.

keep.data

a logical variable indicating whether to keep the data and
an index of the data stored with the object. Keeping the data and index
makes subsequent calls to `gbm.more`

faster at the cost of
storing an extra copy of the dataset.

verbose

Logical indicating whether or not to print out progress and
performance indicators (`TRUE`

). If this option is left unspecified for
`gbm.more`

, then it uses `verbose`

from `object`

. Default is
`FALSE`

.

class.stratify.cv

Logical indicating whether or not the
cross-validation should be stratified by class. Defaults to `TRUE`

for
`distribution = "multinomial"`

and is only implemented for
`"multinomial"`

and `"bernoulli"`

. The purpose of stratifying the
cross-validation is to help avoiding situations in which training sets do
not contain all classes.

n.cores

The number of CPU cores to use. The cross-validation loop
will attempt to send different CV folds off to different cores. If
`n.cores`

is not specified by the user, it is guessed using the
`detectCores`

function in the `parallel`

package. Note that the
documentation for `detectCores`

makes clear that it is not failsafe and
could return a spurious number of available cores.

A `gbm.object`

object.

`gbm.fit`

provides the link between R and the C++ gbm engine.
`gbm`

is a front-end to `gbm.fit`

that uses the familiar R
modeling formulas. However, `model.frame`

is very slow if
there are many predictor variables. For power-users with many variables use
`gbm.fit`

. For general practice `gbm`

is preferable.

This package implements the generalized boosted modeling framework. Boosting is the process of iteratively adding basis functions in a greedy fashion so that each additional basis function further reduces the selected loss function. This implementation closely follows Friedman's Gradient Boosting Machine (Friedman, 2001).

In addition to many of the features documented in the Gradient Boosting
Machine, `gbm`

offers additional features including the out-of-bag
estimator for the optimal number of iterations, the ability to store and
manipulate the resulting `gbm`

object, and a variety of other loss
functions that had not previously had associated boosting algorithms,
including the Cox partial likelihood for censored data, the poisson
likelihood for count outcomes, and a gradient boosting implementation to
minimize the AdaBoost exponential loss function.

Y. Freund and R.E. Schapire (1997) “A decision-theoretic
generalization of on-line learning and an application to boosting,”
*Journal of Computer and System Sciences,* 55(1):119-139.

G. Ridgeway (1999). “The state of boosting,” *Computing Science
and Statistics* 31:172-181.

J.H. Friedman, T. Hastie, R. Tibshirani (2000). “Additive Logistic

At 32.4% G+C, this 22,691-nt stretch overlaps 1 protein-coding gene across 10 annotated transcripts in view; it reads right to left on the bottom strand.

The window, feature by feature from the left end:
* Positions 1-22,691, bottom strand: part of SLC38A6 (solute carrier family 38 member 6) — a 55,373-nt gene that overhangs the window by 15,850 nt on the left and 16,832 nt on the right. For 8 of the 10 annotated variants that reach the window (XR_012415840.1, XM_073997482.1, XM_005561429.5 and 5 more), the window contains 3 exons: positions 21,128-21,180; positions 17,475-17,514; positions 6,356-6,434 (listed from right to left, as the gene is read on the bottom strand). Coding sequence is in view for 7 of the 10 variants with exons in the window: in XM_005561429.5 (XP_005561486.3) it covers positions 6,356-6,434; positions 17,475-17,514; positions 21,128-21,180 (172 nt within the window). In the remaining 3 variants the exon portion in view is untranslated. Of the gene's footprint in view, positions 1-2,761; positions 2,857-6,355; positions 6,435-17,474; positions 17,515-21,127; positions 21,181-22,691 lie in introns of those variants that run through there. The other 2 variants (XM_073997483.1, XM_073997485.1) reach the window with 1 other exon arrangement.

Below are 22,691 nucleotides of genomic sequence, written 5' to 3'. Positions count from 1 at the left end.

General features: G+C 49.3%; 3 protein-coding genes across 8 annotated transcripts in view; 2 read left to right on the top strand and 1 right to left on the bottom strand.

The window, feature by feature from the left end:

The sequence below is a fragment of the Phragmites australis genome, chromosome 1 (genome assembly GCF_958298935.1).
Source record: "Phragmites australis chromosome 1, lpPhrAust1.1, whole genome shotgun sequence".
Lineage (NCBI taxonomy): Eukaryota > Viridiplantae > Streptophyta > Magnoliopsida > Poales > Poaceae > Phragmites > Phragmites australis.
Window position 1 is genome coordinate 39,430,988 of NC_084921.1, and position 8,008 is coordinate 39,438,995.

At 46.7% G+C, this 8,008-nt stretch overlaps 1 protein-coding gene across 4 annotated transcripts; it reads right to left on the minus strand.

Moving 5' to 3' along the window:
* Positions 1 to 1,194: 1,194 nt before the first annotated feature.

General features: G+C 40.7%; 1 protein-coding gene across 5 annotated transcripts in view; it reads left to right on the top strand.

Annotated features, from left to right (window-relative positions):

Regression: a Statistical View of Boosting,” *Annals of Statistics*
28(2):337-374.

J.H. Friedman (2001). “Greedy Function Approximation: A Gradient
Boosting Machine,” *Annals of Statistics* 29(5):1189-1232.

J.H. Friedman (2002). “Stochastic Gradient Boosting,”
*Computational Statistics and Data Analysis* 38(4):367-378.

B. Kriegler (2007). Cost-Sensitive Stochastic Gradient Boosting Within a Quantitative Regression Framework. Ph.D. Dissertation. University of California at Los Angeles, Los Angeles, CA, USA. Advisor(s) Richard A. Berk. urlhttps://dl.acm.org/citation.cfm?id=1354603.

C. Burges (2010). “From RankNet to LambdaRank to LambdaMART: An Overview,” Microsoft Research Technical Report MSR-TR-2010-82.

`gbm.object`

, `gbm.perf`

,
`plot.gbm`

, `predict.gbm`

, `summary.gbm`

,
and `pretty.gbm.tree`

.

# NOT RUN { # # A least squares regression example # # Simulate data set.seed(101) # for reproducibility N <- 1000 X1 <- runif(N) X2 <- 2 * runif(N) X3 <- ordered(sample(letters[1:4], N, replace = TRUE), levels = letters[4:1]) X4 <- factor(sample(letters[1:6], N, replace = TRUE)) X5 <- factor(sample(letters[1:3], N, replace = TRUE)) X6 <- 3 * runif(N) mu <- c(-1, 0, 1, 2)[as.numeric(X3)] SNR <- 10 # signal-to-noise ratio Y <- X1 ^ 1.5 + 2 * (X2 ^ 0.5) + mu sigma <- sqrt(var(Y) / SNR) Y <- Y + rnorm(N, 0, sigma) X1[sample(1:N,size=500)] <- NA # introduce some missing values X4[sample(1:N,size=300)] <- NA # introduce some missing values data <- data.frame(Y, X1, X2, X3, X4, X5, X6) # Fit a GBM set.seed(102) # for reproducibility gbm1 <- gbm(Y ~ ., data = data, var.monotone = c(0, 0, 0, 0, 0, 0), distribution = "gaussian", n.trees = 100, shrinkage = 0.1, interaction.depth = 3, bag.fraction = 0.5, train.fraction = 0.5, n.minobsinnode = 10, cv.folds = 5, keep.data = TRUE, verbose = FALSE, n.cores = 1) # Check performance using the out-of-bag (OOB) error; the OOB error typically # underestimates the optimal number of iterations best.iter <- gbm.perf(gbm1, method = "OOB") print(best.iter) # Check performance using the 50% heldout test set best.iter <- gbm.perf(gbm1, method = "test") print(best.iter) # Check performance using 5-fold cross-validation best.iter <- gbm.perf(gbm1, method = "cv") print(best.iter) # Plot relative influence of each variable par(mfrow = c(1, 2)) summary(gbm1, n.trees = 1) # using first tree summary(gbm1, n.trees = best.iter) # using estimated best number of trees # Compactly print the first and last trees for curiosity print(pretty.gbm.tree(gbm1, i.tree = 1)) print(pretty.gbm.tree(gbm1, i.tree = gbm1$n.trees)) # Simulate new data set.seed(103) # for reproducibility N <- 1000 X1 <- runif(N) X2 <- 2 * runif(N) X3 <- ordered(sample(letters[1:4], N, replace = TRUE)) X4 <- factor(sample(letters[1:6], N, replace = TRUE)) X5 <- factor(sample(letters[1:3], N, replace = TRUE)) X6 <- 3 * runif(N) mu <- c(-1, 0, 1, 2)[as.numeric(X3)] Y <- X1 ^ 1.5 + 2 * (X2 ^ 0.5) + mu + rnorm(N, 0, sigma) data2 <- data.frame(Y, X1, X2, X3, X4, X5, X6) # Predict on the new data using the "best" number of trees; by default, # predictions will be on the link scale Yhat <- predict(gbm1, newdata = data2, n.trees = best.iter, type = "link") # least squares error print(sum((data2$Y - Yhat)^2)) # Construct univariate partial dependence plots plot(gbm1, i.var = 1, n.trees = best.iter) plot(gbm1, i.var = 2, n.trees = best.iter) plot(gbm1, i.var = "X3", n.trees = best.iter) # can use index or name # Construct bivariate partial dependence plots plot(gbm1, i.var = 1:2, n.trees = best.iter) plot(gbm1, i.var = c("X2", "X3"), n.trees = best.iter) plot(gbm1, i.var = 3:4, n.trees = best.iter) # Construct trivariate partial dependence plots plot(gbm1, i.var = c(1, 2, 6), n.trees = best.iter, continuous.resolution = 20) plot(gbm1, i.var = 1:3, n.trees = best.iter) plot(gbm1, i.var = 2:4, n.trees = best.iter) plot(gbm1, i.var = 3:5, n.trees = best.iter) # Add more (i.e., 100) boosting iterations to the ensemble gbm2 <- gbm.more(gbm1, n.new.trees = 100, verbose = FALSE) # }